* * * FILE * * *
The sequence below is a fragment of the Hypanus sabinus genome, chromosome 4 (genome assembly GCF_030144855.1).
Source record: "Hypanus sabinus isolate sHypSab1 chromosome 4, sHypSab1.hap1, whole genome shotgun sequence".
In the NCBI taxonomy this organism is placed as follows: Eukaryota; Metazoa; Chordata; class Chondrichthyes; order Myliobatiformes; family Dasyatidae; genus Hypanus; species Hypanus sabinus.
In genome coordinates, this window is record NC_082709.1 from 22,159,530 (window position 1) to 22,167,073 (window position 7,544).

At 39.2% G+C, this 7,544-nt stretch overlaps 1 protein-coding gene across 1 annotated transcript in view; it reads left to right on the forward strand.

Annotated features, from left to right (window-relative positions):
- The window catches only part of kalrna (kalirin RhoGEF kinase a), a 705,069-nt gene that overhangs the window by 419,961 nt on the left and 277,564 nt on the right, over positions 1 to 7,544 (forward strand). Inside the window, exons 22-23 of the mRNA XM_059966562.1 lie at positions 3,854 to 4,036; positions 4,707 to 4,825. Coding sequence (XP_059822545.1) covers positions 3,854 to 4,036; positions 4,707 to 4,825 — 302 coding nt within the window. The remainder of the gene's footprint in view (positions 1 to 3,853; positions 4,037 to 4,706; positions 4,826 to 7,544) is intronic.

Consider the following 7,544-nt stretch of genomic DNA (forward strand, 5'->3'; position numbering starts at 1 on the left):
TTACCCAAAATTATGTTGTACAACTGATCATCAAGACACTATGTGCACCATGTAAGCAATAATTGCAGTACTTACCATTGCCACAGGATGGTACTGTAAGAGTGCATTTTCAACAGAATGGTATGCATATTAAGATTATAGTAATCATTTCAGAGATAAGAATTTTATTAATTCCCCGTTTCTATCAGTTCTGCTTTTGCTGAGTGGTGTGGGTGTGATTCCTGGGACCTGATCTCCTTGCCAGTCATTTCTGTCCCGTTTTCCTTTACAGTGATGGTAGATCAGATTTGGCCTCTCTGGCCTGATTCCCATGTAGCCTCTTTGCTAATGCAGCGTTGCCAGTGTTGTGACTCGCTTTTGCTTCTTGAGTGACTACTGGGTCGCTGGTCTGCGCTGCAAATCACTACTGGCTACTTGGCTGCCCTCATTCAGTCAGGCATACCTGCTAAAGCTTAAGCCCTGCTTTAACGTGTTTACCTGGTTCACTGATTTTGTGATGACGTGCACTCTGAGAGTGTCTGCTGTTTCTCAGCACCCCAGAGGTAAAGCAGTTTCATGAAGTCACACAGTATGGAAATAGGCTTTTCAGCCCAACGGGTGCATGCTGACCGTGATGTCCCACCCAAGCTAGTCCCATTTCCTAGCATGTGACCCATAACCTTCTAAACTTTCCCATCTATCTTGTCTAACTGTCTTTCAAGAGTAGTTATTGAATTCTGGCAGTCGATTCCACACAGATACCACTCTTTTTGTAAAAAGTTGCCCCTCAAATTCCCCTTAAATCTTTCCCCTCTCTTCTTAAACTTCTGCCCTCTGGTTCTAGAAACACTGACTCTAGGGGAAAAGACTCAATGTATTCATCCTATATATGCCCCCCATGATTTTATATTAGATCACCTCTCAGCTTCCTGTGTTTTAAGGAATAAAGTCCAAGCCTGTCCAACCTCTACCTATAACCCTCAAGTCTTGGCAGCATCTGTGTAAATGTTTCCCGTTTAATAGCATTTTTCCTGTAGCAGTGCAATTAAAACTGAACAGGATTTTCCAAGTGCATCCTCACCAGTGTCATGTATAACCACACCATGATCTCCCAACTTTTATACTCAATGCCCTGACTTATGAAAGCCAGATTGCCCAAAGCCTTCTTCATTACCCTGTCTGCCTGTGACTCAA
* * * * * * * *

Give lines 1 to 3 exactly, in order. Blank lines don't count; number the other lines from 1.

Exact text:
The sequence below is a fragment of the Hypanus sabinus genome, chromosome 4 (genome assembly GCF_030144855.1).
Source record: "Hypanus sabinus isolate sHypSab1 chromosome 4, sHypSab1.hap1, whole genome shotgun sequence".
In the NCBI taxonomy this organism is placed as follows: Eukaryota; Metazoa; Chordata; class Chondrichthyes; order Myliobatiformes; family Dasyatidae; genus Hypanus; species Hypanus sabinus.